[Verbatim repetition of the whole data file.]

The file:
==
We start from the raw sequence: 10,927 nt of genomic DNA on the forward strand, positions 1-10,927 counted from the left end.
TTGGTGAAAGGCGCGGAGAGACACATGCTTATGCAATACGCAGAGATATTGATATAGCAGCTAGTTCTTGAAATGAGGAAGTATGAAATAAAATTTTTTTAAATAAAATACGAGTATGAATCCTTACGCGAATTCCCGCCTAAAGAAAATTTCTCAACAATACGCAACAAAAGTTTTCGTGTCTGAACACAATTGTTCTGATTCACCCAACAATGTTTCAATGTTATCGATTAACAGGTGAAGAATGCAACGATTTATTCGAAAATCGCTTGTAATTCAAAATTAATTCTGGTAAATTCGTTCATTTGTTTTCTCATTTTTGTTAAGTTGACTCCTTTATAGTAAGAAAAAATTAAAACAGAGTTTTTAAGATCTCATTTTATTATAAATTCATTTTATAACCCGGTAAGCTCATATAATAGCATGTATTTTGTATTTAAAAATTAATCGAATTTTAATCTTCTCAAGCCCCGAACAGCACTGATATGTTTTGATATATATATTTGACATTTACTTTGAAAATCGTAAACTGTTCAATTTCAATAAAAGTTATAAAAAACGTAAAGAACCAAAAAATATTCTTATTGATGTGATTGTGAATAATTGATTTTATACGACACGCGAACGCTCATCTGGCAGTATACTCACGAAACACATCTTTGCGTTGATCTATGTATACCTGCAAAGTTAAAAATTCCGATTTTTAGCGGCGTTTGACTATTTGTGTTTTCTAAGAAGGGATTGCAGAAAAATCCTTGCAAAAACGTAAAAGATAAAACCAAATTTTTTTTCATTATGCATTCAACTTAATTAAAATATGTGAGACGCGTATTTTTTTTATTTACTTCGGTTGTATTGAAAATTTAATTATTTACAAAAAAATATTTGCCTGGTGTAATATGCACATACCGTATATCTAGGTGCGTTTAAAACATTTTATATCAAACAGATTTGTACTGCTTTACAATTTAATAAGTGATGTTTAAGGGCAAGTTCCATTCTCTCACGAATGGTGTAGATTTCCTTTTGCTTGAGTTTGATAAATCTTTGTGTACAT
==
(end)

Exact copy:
We start from the raw sequence: 10,927 nt of genomic DNA on the forward strand, positions 1-10,927 counted from the left end.
TTGGTGAAAGGCGCGGAGAGACACATGCTTATGCAATACGCAGAGATATTGATATAGCAGCTAGTTCTTGAAATGAGGAAGTATGAAATAAAATTTTTTTAAATAAAATACGAGTATGAATCCTTACGCGAATTCCCGCCTAAAGAAAATTTCTCAACAATACGCAACAAAAGTTTTCGTGTCTGAACACAATTGTTCTGATTCACCCAACAATGTTTCAATGTTATCGATTAACAGGTGAAGAATGCAACGATTTATTCGAAAATCGCTTGTAATTCAAAATTAATTCTGGTAAATTCGTTCATTTGTTTTCTCATTTTTGTTAAGTTGACTCCTTTATAGTAAGAAAAAATTAAAACAGAGTTTTTAAGATCTCATTTTATTATAAATTCATTTTATAACCCGGTAAGCTCATATAATAGCATGTATTTTGTATTTAAAAATTAATCGAATTTTAATCTTCTCAAGCCCCGAACAGCACTGATATGTTTTGATATATATATTTGACATTTACTTTGAAAATCGTAAACTGTTCAATTTCAATAAAAGTTATAAAAAACGTAAAGAACCAAAAAATATTCTTATTGATGTGATTGTGAATAATTGATTTTATACGACACGCGAACGCTCATCTGGCAGTATACTCACGAAACACATCTTTGCGTTGATCTATGTATACCTGCAAAGTTAAAAATTCCGATTTTTAGCGGCGTTTGACTATTTGTGTTTTCTAAGAAGGGATTGCAGAAAAATCCTTGCAAAAACGTAAAAGATAAAACCAAATTTTTTTTCATTATGCATTCAACTTAATTAAAATATGTGAGACGCGTATTTTTTTTATTTACTTCGGTTGTATTGAAAATTTAATTATTTACAAAAAAATATTTGCCTGGTGTAATATGCACATACCGTATATCTAGGTGCGTTTAAAACATTTTATATCAAACAGATTTGTACTGCTTTACAATTTAATAAGTGATGTTTAAGGGCAAGTTCCATTCTCTCACGAATGGTGTAGATTTCCTTTTGCTTGAGTTTGATAAATCTTTGTGTACAT